MR. MILL'S PLAN FOR LONDON.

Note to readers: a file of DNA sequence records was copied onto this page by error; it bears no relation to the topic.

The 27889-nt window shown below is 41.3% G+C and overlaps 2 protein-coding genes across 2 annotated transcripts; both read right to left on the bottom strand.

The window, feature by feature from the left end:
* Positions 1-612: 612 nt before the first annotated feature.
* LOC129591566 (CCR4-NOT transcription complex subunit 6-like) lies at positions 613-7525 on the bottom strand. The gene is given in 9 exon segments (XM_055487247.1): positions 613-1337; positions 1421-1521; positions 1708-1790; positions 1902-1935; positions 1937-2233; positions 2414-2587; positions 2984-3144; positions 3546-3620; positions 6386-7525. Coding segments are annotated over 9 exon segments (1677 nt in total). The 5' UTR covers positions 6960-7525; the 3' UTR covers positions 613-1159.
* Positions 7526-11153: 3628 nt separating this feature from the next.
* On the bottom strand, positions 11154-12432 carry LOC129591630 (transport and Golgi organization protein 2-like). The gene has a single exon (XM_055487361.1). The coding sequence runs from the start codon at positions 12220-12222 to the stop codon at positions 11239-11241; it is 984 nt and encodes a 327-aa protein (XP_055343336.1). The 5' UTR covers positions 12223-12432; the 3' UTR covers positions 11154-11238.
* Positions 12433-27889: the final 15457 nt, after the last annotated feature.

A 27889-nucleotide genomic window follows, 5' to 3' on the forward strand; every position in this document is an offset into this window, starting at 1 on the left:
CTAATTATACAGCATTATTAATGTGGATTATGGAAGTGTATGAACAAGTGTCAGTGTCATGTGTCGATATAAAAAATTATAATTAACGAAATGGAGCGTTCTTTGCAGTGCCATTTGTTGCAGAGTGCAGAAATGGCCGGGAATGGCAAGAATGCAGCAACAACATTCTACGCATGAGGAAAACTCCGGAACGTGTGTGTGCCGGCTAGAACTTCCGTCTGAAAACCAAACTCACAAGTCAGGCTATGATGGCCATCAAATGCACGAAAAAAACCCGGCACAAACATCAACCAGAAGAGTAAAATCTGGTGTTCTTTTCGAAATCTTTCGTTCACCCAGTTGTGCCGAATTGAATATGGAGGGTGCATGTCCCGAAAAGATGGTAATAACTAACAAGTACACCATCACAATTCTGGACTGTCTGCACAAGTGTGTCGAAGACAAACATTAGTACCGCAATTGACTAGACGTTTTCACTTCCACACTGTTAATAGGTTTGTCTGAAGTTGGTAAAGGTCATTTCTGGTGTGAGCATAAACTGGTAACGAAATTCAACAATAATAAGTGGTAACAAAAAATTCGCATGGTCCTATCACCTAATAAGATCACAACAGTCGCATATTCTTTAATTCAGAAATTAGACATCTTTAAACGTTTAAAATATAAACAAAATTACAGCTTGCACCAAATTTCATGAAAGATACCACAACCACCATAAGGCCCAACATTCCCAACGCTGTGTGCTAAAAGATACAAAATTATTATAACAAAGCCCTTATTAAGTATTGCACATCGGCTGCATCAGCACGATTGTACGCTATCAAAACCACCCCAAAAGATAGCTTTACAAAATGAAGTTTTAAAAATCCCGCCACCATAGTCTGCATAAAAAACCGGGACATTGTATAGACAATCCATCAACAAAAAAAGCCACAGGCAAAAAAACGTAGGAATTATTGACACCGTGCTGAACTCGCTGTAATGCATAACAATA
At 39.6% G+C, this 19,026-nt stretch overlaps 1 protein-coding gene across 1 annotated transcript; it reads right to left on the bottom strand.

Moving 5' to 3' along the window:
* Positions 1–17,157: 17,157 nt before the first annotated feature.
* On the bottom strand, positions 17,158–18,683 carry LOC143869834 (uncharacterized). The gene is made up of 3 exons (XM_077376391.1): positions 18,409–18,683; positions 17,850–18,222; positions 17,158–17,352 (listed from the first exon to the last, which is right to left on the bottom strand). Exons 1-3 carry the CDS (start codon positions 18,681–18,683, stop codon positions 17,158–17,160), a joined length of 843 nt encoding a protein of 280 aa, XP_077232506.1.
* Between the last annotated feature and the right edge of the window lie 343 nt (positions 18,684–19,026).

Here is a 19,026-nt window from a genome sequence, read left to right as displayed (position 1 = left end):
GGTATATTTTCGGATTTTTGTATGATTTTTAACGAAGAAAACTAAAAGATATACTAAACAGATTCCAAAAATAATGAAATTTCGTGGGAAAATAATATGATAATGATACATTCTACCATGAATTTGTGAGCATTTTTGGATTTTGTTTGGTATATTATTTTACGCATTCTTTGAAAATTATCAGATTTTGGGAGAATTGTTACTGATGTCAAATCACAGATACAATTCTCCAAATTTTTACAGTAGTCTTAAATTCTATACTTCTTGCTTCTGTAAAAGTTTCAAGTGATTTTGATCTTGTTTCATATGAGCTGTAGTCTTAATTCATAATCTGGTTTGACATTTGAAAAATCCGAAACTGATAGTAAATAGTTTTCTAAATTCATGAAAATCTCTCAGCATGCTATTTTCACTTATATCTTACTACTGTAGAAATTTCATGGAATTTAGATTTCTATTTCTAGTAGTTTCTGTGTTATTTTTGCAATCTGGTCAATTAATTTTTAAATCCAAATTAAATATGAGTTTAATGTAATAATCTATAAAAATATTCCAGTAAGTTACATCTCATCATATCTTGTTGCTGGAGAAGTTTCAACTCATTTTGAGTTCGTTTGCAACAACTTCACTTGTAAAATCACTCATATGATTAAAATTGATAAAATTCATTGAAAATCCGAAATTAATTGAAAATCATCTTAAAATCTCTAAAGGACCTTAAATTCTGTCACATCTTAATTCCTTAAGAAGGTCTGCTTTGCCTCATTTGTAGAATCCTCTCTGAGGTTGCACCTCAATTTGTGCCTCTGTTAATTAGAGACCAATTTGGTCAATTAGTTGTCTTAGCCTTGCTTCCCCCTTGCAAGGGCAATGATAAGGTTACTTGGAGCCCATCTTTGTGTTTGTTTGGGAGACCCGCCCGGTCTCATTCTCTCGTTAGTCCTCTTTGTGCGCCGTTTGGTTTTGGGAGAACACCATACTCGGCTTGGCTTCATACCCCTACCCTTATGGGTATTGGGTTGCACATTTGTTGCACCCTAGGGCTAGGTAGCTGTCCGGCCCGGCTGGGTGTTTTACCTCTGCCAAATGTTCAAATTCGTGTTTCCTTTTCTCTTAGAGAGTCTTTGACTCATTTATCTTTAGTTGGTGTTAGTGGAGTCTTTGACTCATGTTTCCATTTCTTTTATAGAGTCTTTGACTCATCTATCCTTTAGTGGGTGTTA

THE Bill for the municipal reorganization of London which Mr. Mill will introduce on Tuesday, is less tainted with " Red " feeling, that is, with the passionate logic of an ideologue, than any Bill we remember recently to have seen. It is an official Bill, a Bill which a Home Secretary might have introduced, and ought to have introduced, a Bill in fact such as we might expect an experienced and over conservative official like Mr. Mill—he is on Indian affairs one of the most wrongheaded Conservatives alive—might have been expected to introduce. It is an attempt, which we believe will prove successful, to devise a practical measure for remedying the municipal grievances of London, we use the word in its popular and only true sense,—without impairing the principle of self-government, without assailing the idea of municipal authority, without increasing the power of the State, and yet with a visible and sufficient cure for the existing conflict of authorities. Its leading idea is to promote the Vestries, instead of abolishing them, and unite existing powers under an exist- ing head, instead of creating a bran new administration. Everything which can work, and has shown that it can work, is retained ; everything which cannot work is required to employ its existent but latent force in aid of some machine which can. The thirty-eight authorities, or thereabouts, to which London has been entrusted have become in the process of time intolerable, and Mr. Mill proposes to unite the elite of their material into eleven. The City proper, which does its work on the whole endurably, and which if it does not is protected by its antiquity, its wealth, and its really exceptional position, as the representative head of all English municipality, the only one in which the tradesman life is still a vivid reality, the only one in which a shopkeeper can rise to considerable social honour, the only one which, to use a homely illustration, can dine Sovereigns who would commit a discourtesy in declining its invitation, is left untouched by the Bill. The measure affects only the " province covered with holism " which has accreted to London, and which is now governed by the strangest group of municipalities, called, as if in scorn, parish Vestries, which ever brought self-government into con- tempt. They are not abolished. Destruction is no part of the programme of a man like Mr.• Mill, at once official and philosopher, defender in India of the most leaden Government which ever protected a community, and in England of a female suffrage as the logical complement of any right to power based on payment of taxes. They are simply absorbed, or rather promoted, into ten municipal Councils, with mayors, gold chains, and all complete. So far has Mr. Mill carried his inherent dislike of innovation—we may as well say, knowing popular prejudice, that we are expressing in the use of these terms a decided belief—that he has actually retained, and in our judg- ment most wisely retained, that fifth wheel of the municipal coach the Alderman. What on earth is the use of an Alder- man ? Just this, that men will become Aldermen even of Fins- buryor Southwark whom no temptation would induce to become Councillors, who need under our social system to be separated from the mass, be it only by an old designation, and who are as useful in a modern city as an aristocracy in a modern community, neither more nor less. London, with the excep- tion of the City, is to be divided among ten such Councils, ruling ten boroughs with an average population of 300,000, of which boroughs, seven, namely, Westminster, Marylebone, Finsbury, Tower Hamlets, Lambeth, Southwark, and Green- wich, will be partly conterminous with the Parliamentary districts so called ; and three, Kensington, Bloomsbury, and Hackney, will be entirely new. In each there is to be a Mayor and Aldermen, exactly as if the borough had been created by the Municipal Reform Act, and in each the gov- erning body is to possess exactly the same powers as if it had been created under that Act, i. e., the right of doing nearly anything not opposed to the general law, to the will of the House of Commons, and to the votes of the municipal electors, and all the powers conferred on Vestries, burgesses, or other bodies by the infinite series of Metropolitan management Acts, health Acts, and local Acts of every description. The ten Councils again, or governing bodies, are federated in the simplest manner, namely, by enabling each of them to elect exactly the same number of representatives to the Board of Works as the absorbed Vestries elect now, and leaving the delegates so elected precisely the same power, unchanged even in form, as they possess at present. The City is untouched, is formally excluded from being touched. The Board of Works is untouched, is formally excluded from being touched. No- thing is touched except the Vestries, which are absorbed into the higher function of borough Councils, are, in fact, enabled to remedy the defect of their own authority by a concentration of power.